CARVING  A  TROUT

 by  DAN PATTERSON

 


Trout carving Outline

Trace the side profile pattern to the wood block. The wood grain direction should run with the length of the fish. Use a square and draw a perpendicular line at the nose and at the tail junction.

 

     

 

Continue the perpendicular line on the top and align the top profile. Trace the top profile to top of block. Make sure it is facing the same as the side profile pattern.

 

     

 

Cut out the top profile first with a band saw. Enter the cut at the tail and exit the cut at the head then re-enter through the same exit cut. Cut down the other side of the top profile and exit through the entrance cut.

Re-position the two waste pieces just cut on the block. Turn the block so that the side profile is up and cut out the side profile. Now disassemble and remove the fish cutout. Draw a centerline on the cutout.

 

      

 

5. I adjust my table saw to 45 degrees and trim close, but not up to the center line. I cut top and bottom profiles on both sides. This step eliminates wood quicker but if you are not confident with your saw, skip this step and remove the wood by another means. It is very easy to cut to deep using this saw method. Draw in the basic detail just to guide you during wood removal.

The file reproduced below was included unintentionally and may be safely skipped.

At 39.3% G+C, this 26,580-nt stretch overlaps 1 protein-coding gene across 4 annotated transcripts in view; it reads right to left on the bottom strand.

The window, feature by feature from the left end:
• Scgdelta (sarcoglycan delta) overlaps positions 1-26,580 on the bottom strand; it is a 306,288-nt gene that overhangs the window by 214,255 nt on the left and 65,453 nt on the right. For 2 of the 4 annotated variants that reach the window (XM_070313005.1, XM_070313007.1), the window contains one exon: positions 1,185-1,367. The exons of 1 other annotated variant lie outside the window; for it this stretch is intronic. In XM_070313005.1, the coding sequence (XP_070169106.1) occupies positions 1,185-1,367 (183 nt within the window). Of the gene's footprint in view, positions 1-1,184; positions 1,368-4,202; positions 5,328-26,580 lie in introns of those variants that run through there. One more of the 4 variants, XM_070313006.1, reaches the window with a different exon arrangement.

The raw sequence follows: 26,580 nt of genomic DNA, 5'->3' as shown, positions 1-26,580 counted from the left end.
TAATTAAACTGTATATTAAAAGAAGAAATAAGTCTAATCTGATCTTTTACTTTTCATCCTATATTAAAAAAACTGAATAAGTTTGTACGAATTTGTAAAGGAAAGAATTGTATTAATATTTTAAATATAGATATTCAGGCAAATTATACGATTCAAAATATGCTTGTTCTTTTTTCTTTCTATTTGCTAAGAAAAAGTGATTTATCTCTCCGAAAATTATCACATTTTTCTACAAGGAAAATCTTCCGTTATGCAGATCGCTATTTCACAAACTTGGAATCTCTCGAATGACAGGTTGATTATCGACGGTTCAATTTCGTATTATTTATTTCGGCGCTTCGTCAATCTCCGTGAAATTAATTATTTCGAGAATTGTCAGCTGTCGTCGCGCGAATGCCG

Here is an anatomy diagram showing the shapes you develop while rounding and smoothing the fish. I sand both with a foredom tool and by hand, 80 to 150 grit.

 

 

I save the scrap from the cutout to practice on.

 

     

 

The tail is cut in two pieces to gain grain advantage, then glued back together. Here are all of the fins cut out. I leave the smaller fins joined together so that I can hold them more securely with my fingers while carving them.

 

     

 

9. Draw on the fin shapes, then remove the wood with a Foredom and round medium cut typhoon bit. I then sand with 80 to 250 grit, both with the Foredom and by hand. I then draw in the fin rays and cut them out with a small round flex tool gouge. Sand the ray, rounding them off then burn in the ray splits with an angled blade.

 

     

 

Here are the fin carving sequences in order.

 

 



 


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Updated FEB 2017